Midmark’s Ken DeMange competes for votes in Men At Work competition


By Mary Jones - mjones@dailyadvocate.com



Ken DeMange shows his interpretation of casually cool for the theme for week three in the Men At Work competition.

Ken DeMange shows his interpretation of casually cool for the theme for week three in the Men At Work competition.


Courtesy photo

Ken DeMange has a fun first impressions photo shoot for the week one theme and one that everyone will remember for the Men At Work competition.


Courtesy photo

Ken DeMange shows his workplace image for the week two theme for the Men At Work competition.


Courtesy photo

DAYTON — The three-week Men At Work competition to benefit the non-profit Clothes That Work organization in Dayton is coming to an end this Friday.

It started at a reveal party at the Schuster Center to release the names of the competitors selected by Clothes That Work. It choose people easily recognizable within the community so the most potential amount of money is raised for the organization and who are professionally successful in their fields. It calls these men role models. After the 24 role models were announced, there were free to begin vying for votes.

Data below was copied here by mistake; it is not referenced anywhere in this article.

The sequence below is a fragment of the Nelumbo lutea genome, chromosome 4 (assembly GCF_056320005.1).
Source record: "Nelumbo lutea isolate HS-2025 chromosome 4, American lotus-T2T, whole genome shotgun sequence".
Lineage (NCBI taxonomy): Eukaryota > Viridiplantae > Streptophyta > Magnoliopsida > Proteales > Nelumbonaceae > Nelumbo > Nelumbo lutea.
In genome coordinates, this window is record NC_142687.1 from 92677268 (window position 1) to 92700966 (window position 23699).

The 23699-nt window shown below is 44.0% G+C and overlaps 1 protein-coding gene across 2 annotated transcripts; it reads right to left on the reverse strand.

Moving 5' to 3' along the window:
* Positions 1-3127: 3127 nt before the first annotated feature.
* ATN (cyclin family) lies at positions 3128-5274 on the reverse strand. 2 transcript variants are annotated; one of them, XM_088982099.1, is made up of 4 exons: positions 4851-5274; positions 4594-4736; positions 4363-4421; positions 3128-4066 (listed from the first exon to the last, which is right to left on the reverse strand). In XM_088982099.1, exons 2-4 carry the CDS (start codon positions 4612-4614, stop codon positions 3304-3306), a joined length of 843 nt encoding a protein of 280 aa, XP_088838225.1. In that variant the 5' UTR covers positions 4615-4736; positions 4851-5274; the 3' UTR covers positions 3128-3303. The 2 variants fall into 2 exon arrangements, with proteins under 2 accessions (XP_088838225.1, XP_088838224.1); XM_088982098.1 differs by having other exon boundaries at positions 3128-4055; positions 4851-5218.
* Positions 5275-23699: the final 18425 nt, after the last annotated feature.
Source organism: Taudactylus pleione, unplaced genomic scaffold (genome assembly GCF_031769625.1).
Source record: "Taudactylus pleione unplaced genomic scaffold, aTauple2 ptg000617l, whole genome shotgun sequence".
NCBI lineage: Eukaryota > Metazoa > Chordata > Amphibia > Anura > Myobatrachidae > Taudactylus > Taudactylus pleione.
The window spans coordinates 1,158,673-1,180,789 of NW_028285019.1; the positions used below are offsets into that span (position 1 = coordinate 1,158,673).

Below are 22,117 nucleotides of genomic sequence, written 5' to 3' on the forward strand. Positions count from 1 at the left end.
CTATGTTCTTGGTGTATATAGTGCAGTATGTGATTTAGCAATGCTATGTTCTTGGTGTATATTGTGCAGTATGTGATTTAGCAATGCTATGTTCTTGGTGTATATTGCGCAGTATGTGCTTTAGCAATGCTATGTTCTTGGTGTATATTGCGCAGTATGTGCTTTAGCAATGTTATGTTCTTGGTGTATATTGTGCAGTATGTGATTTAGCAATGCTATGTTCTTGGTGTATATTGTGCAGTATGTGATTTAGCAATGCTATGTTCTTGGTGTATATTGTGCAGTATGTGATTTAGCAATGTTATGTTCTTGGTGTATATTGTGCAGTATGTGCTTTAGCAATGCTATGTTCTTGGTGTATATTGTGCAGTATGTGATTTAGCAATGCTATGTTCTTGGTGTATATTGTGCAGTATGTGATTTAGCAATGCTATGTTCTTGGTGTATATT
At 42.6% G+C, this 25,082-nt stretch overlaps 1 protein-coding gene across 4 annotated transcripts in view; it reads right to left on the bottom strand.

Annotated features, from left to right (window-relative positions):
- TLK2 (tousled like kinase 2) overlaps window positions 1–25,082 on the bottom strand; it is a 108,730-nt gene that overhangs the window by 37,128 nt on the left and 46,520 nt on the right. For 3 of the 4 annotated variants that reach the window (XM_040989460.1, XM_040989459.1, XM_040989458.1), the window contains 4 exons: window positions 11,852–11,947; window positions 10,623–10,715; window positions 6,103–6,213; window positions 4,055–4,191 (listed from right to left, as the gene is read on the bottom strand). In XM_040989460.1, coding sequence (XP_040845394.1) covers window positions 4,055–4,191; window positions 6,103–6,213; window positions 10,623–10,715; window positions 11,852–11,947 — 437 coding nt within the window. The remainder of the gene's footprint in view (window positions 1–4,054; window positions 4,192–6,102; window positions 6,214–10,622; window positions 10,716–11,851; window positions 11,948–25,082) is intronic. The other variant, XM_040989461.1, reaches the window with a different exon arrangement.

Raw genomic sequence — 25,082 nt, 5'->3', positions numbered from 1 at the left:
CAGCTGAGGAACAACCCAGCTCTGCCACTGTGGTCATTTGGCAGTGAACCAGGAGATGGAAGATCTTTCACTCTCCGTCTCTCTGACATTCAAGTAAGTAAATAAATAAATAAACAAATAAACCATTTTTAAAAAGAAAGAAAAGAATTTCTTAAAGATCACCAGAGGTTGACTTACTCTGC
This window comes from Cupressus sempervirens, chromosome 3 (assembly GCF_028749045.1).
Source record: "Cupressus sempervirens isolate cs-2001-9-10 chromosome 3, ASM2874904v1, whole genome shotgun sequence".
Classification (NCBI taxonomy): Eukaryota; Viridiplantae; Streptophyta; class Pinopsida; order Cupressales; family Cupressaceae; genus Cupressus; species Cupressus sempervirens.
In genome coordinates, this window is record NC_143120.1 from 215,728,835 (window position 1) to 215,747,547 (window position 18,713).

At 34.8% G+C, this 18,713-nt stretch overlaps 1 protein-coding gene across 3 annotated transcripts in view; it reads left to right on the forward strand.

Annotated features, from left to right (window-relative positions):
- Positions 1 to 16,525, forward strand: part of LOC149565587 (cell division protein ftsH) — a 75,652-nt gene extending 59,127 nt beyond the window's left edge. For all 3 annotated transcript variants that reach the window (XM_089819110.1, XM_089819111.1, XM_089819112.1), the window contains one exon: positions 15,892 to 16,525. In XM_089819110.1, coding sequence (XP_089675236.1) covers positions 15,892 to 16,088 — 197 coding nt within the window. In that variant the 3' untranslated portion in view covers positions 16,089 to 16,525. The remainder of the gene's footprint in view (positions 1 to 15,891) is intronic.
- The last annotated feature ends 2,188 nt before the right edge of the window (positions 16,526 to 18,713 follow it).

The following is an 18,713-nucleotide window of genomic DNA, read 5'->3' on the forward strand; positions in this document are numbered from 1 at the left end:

Competitors are still vying for votes, which cost $5 and can still be cast until midnight Friday. The men, 24 in total, have been giving their best photo shoots in outfits according to each weeks professional theme. Week one was centered around first impressions. Week two dealt with the workplace image and week three was more relaxed, the casually cool.

Clothes That Work has been helping individuals with interview clothes since 1998. It makes professional interview clothing accessible to everyone, regardless of their income. It also advises on how to dress professionally, gives interview training and discusses how to act in the workplace.

All of the proceeds collected from the competition will go to the Clothes That Work organization. On May 23, the men will find out who won for each week. The winners will receive an award at an official ceremony honoring the money raised and the amount of votes for their various looks.

Ken DeMange, Midmark director of corporate communications, is currently in the first place rankings for the Men At Work competition this week. Last week he was in third. He said he favorite look was the casually cool because he identifies more with it.

For this week’s theme, he was featured posing with a microphone, showcasing his musical roots throughout his entire family. He said he spent 20 years in a band. His kids seem to have the musical gene because they are involved in music some way, either by teaching or being a band mate themselves.

He praises the things the Clothes That Work organization is doing and said it is “an amazing organization.”

“It’s whole entire package for the job seeker to give them a better edge for getting a job and providing for themselves and their families,” DeMange said.

DeMange has been employed with Midmark for 34 years. He worked varying positions in leadership throughout the extent of his employment with the company, including 20 years as the director of the marketing communications department.